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My Turn
The Problem I Have with Specialty Hospitals
James Unland
Publish Date: October 10, 2007

Proponents of physician-owned specialty hospitals tout better quality of care and greater efficiency, claiming that specialty hospitals provide free-market competition to community hospitals. Unfortunately, community hospitals don't operate under anything close to a free-market system.

Building a better omelet
If I opened a restaurant that only offered omelets, I could make the highest-quality omelets, and do it very efficiently. Likewise, hospitals focusing on a narrow service category that are insulated from requirements to fully treat all comers can offer excellent care more efficiently than a general hospital.

The GAO report last October noted that when revenue and costs from all lines of business are included, the average specialty hospital's margin is more than double (6.4 percent to 3.1 percent) that of the average community hospital's. That's no surprise. Physicians with the market advantage of essentially being able to choose their patients ought to make higher returns on invested capital than facilities that must treat all comers and provide costly services that the specialty centers don't.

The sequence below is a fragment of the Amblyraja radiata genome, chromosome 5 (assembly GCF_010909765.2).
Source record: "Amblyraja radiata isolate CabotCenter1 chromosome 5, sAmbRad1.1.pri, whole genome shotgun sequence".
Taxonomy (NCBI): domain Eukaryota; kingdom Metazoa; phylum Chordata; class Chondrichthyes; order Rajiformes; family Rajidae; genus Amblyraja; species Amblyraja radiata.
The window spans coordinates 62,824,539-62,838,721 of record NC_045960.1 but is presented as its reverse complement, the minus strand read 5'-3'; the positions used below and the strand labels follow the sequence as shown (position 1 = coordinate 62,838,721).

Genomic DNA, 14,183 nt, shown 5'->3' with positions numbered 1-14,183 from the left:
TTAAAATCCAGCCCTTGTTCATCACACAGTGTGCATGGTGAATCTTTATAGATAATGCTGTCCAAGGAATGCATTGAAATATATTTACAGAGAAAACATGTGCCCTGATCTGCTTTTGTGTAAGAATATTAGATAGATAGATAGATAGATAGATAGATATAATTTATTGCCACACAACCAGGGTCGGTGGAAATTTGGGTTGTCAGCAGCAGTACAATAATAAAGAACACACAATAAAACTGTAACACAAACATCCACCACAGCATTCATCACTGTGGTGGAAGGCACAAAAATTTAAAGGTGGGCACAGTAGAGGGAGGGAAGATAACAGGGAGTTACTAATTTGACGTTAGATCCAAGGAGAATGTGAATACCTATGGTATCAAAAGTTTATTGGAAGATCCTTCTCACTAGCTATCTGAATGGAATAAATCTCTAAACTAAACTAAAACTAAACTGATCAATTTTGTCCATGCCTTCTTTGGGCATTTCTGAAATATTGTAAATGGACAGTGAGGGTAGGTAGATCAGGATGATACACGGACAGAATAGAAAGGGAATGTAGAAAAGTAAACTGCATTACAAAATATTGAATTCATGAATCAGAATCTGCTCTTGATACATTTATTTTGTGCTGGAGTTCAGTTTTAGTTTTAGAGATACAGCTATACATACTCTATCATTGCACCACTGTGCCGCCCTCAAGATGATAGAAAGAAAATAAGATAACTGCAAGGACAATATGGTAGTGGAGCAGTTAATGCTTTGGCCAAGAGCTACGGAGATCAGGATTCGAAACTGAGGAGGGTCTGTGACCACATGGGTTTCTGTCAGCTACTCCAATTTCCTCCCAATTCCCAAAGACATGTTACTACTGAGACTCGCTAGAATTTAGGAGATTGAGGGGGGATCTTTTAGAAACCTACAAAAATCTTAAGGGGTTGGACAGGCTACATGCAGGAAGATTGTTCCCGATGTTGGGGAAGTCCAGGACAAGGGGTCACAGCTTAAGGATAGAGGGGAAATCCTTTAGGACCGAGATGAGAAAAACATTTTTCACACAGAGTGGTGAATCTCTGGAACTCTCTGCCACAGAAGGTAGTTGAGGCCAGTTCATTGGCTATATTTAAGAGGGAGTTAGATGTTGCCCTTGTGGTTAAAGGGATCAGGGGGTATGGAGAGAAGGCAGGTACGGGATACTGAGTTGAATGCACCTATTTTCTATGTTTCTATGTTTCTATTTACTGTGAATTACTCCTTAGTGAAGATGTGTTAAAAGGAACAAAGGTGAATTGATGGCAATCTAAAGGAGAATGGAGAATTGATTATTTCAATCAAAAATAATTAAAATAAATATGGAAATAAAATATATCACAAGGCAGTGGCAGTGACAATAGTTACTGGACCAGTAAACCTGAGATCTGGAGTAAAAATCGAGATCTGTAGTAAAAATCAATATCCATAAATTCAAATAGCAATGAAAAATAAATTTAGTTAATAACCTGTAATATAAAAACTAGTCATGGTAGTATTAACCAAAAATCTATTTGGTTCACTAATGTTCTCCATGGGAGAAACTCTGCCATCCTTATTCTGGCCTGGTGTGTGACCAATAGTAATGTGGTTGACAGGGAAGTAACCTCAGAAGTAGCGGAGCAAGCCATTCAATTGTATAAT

Draining the pool
When I started researching community hospitals, I spoke with many investment bankers and hospital credit gatekeepers, including top hospital rating agencies and bond insurers. All expressed concern about the trending dilution of community hospitals' market share and the commensurate revenue dilution in favor of physicians.

Meanwhile, several thousand community hospitals' physical assets age at a disturbing rate. In 2002, the Healthcare Finance Forum documented the rise in the average age of hospitals' plant and equipment, expressing concern that hospitals may lack adequate access to operating capital as the needs of the Baby Boomer generation intensify.

Far from free
The paradox of hospital valuation and creditworthiness is that the facilities require tens of millions of dollars of invested capital to remain up-to-date and reasonably competitive, yet they're nearly worthless as physical assets. All hospital value, creditworthiness and capital access stem from positive net cash flow and its reasonable predictability. When the revenues and net cash flow decline or predictability becomes erratic, creditors tighten or deny access to capital - such as when a surgical hospital comes along to lift out a highly profitable service category.

The bottom line: Community hospitals are in peril while remaining the major care provider in thousands of communities and the provider of last resort for millions of Americans.